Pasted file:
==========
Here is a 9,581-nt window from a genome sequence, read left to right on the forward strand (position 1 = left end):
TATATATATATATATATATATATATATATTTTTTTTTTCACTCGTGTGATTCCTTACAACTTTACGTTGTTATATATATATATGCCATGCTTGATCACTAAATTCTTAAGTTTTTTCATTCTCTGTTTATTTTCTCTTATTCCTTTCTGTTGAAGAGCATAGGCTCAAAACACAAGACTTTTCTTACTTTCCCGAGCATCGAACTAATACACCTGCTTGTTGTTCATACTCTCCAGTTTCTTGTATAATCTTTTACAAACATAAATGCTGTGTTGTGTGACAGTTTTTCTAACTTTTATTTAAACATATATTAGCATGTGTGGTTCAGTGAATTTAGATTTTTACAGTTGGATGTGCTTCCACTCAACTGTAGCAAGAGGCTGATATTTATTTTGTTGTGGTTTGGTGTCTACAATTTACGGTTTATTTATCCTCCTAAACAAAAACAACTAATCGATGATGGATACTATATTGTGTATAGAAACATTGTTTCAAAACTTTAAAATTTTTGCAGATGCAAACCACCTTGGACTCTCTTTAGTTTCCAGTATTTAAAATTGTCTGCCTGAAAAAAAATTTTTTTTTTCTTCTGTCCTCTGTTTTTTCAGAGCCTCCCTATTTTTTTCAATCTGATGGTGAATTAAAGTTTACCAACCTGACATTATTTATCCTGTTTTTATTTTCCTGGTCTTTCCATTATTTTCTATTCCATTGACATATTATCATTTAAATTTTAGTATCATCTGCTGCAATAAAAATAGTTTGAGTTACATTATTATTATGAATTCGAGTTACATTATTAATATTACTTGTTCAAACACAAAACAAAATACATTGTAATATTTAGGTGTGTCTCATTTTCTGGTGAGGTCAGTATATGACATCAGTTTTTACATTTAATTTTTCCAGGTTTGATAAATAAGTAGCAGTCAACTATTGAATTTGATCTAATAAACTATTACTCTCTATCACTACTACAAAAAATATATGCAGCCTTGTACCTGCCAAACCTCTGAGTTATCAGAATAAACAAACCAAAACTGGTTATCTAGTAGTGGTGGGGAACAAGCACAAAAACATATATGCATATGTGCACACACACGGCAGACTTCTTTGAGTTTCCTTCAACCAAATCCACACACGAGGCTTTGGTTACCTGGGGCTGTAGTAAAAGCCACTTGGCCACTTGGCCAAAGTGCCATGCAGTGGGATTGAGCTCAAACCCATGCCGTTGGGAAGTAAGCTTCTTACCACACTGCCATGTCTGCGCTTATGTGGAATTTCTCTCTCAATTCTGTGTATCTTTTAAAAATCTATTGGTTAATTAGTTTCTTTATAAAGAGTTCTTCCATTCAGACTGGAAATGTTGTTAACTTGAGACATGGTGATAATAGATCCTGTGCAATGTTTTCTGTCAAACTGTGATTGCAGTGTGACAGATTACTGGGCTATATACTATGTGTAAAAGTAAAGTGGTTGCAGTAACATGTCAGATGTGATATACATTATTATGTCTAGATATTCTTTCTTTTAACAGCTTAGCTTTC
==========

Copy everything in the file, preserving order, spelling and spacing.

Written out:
Here is a 9,581-nt window from a genome sequence, read left to right on the forward strand (position 1 = left end):
TATATATATATATATATATATATATATATTTTTTTTTTCACTCGTGTGATTCCTTACAACTTTACGTTGTTATATATATATATGCCATGCTTGATCACTAAATTCTTAAGTTTTTTCATTCTCTGTTTATTTTCTCTTATTCCTTTCTGTTGAAGAGCATAGGCTCAAAACACAAGACTTTTCTTACTTTCCCGAGCATCGAACTAATACACCTGCTTGTTGTTCATACTCTCCAGTTTCTTGTATAATCTTTTACAAACATAAATGCTGTGTTGTGTGACAGTTTTTCTAACTTTTATTTAAACATATATTAGCATGTGTGGTTCAGTGAATTTAGATTTTTACAGTTGGATGTGCTTCCACTCAACTGTAGCAAGAGGCTGATATTTATTTTGTTGTGGTTTGGTGTCTACAATTTACGGTTTATTTATCCTCCTAAACAAAAACAACTAATCGATGATGGATACTATATTGTGTATAGAAACATTGTTTCAAAACTTTAAAATTTTTGCAGATGCAAACCACCTTGGACTCTCTTTAGTTTCCAGTATTTAAAATTGTCTGCCTGAAAAAAAATTTTTTTTTTCTTCTGTCCTCTGTTTTTTCAGAGCCTCCCTATTTTTTTCAATCTGATGGTGAATTAAAGTTTACCAACCTGACATTATTTATCCTGTTTTTATTTTCCTGGTCTTTCCATTATTTTCTATTCCATTGACATATTATCATTTAAATTTTAGTATCATCTGCTGCAATAAAAATAGTTTGAGTTACATTATTATTATGAATTCGAGTTACATTATTAATATTACTTGTTCAAACACAAAACAAAATACATTGTAATATTTAGGTGTGTCTCATTTTCTGGTGAGGTCAGTATATGACATCAGTTTTTACATTTAATTTTTCCAGGTTTGATAAATAAGTAGCAGTCAACTATTGAATTTGATCTAATAAACTATTACTCTCTATCACTACTACAAAAAATATATGCAGCCTTGTACCTGCCAAACCTCTGAGTTATCAGAATAAACAAACCAAAACTGGTTATCTAGTAGTGGTGGGGAACAAGCACAAAAACATATATGCATATGTGCACACACACGGCAGACTTCTTTGAGTTTCCTTCAACCAAATCCACACACGAGGCTTTGGTTACCTGGGGCTGTAGTAAAAGCCACTTGGCCACTTGGCCAAAGTGCCATGCAGTGGGATTGAGCTCAAACCCATGCCGTTGGGAAGTAAGCTTCTTACCACACTGCCATGTCTGCGCTTATGTGGAATTTCTCTCTCAATTCTGTGTATCTTTTAAAAATCTATTGGTTAATTAGTTTCTTTATAAAGAGTTCTTCCATTCAGACTGGAAATGTTGTTAACTTGAGACATGGTGATAATAGATCCTGTGCAATGTTTTCTGTCAAACTGTGATTGCAGTGTGACAGATTACTGGGCTATATACTATGTGTAAAAGTAAAGTGGTTGCAGTAACATGTCAGATGTGATATACATTATTATGTCTAGATATTCTTTCTTTTAACAGCTTAGCTTTC